"Disposable Workers" Doing Essential JobsHistorians in the News
tags: labor, inequality, COVID19
Millions of Americans are risking their lives to feed us and bring meals, toiletries and new clothes to our doorsteps — but their pay, benefits and working conditions do not reflect the dangers they face at work.
Why it matters: People who stock grocery shelves and deliver packages never expected to be on the front lines of a national crisis, and now they're playing a vital, but undervalued, role. "These are viewed as essential jobs done by disposable workers," says John Logan, a U.S. labor historian at San Francisco State University.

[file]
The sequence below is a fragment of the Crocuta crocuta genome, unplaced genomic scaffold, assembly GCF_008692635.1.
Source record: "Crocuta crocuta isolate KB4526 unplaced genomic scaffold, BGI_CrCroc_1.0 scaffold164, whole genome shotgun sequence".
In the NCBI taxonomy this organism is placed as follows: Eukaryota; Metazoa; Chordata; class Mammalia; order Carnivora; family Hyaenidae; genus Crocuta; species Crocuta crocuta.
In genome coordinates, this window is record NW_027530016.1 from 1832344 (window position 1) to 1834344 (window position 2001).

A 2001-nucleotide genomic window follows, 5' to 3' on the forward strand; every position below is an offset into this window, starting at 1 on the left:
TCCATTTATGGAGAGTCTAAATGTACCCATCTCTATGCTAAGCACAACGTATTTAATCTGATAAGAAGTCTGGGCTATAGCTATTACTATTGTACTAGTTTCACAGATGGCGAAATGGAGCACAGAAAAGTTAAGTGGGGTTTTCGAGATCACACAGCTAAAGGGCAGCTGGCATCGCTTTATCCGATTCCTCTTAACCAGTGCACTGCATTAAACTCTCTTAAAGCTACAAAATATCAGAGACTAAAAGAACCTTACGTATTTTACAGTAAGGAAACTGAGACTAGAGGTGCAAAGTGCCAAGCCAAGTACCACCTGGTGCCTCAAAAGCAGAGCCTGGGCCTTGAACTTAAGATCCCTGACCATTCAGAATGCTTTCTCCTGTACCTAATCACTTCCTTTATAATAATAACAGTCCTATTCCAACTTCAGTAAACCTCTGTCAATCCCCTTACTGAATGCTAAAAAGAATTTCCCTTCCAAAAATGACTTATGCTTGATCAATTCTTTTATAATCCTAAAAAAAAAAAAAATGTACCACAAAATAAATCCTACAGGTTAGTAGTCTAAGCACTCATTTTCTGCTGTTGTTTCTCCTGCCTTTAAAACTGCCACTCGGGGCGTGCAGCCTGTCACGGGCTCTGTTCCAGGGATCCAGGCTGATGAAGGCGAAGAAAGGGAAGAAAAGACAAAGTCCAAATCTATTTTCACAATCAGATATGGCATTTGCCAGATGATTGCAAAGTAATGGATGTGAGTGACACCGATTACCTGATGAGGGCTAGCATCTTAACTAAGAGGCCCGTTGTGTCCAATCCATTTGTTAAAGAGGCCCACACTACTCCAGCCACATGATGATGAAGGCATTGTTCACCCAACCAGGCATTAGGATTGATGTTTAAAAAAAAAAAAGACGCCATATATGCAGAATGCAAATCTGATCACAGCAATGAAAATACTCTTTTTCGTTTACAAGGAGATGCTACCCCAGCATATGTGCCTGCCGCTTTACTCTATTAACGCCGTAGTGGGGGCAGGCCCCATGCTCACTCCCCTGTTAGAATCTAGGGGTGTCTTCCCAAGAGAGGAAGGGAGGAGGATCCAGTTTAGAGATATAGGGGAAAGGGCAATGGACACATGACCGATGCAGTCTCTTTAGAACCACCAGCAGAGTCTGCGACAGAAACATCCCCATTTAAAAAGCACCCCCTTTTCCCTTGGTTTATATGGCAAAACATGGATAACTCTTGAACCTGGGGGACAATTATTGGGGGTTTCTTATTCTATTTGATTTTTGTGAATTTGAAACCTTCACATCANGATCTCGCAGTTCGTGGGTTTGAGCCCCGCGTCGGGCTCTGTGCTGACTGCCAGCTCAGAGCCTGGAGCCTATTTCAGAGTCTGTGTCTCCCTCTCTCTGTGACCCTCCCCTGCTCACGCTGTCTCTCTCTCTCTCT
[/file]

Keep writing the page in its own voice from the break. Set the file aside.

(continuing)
What's happening: Some companies, including Amazon and Walmart, increased hourly pay or distributed cash bonuses to low-wage workers when the pandemic began — in recognition of the hazards involved — but many of those pay bumps are expiring as employers worry about how much longer the pandemic will last.
- Kroger is ending its $2 an hour wage hike for grocery workers in mid-May.
- Liquor store chain Total Wine & More's $2 an hour bump only lasted from mid-March to mid-April, per the Wall Street Journal.
- Lawmakers have proposed bills that would make hazard or "hero" pay for low-wage essential workers more permanent, but it's unclear when or if those policies would take effect.
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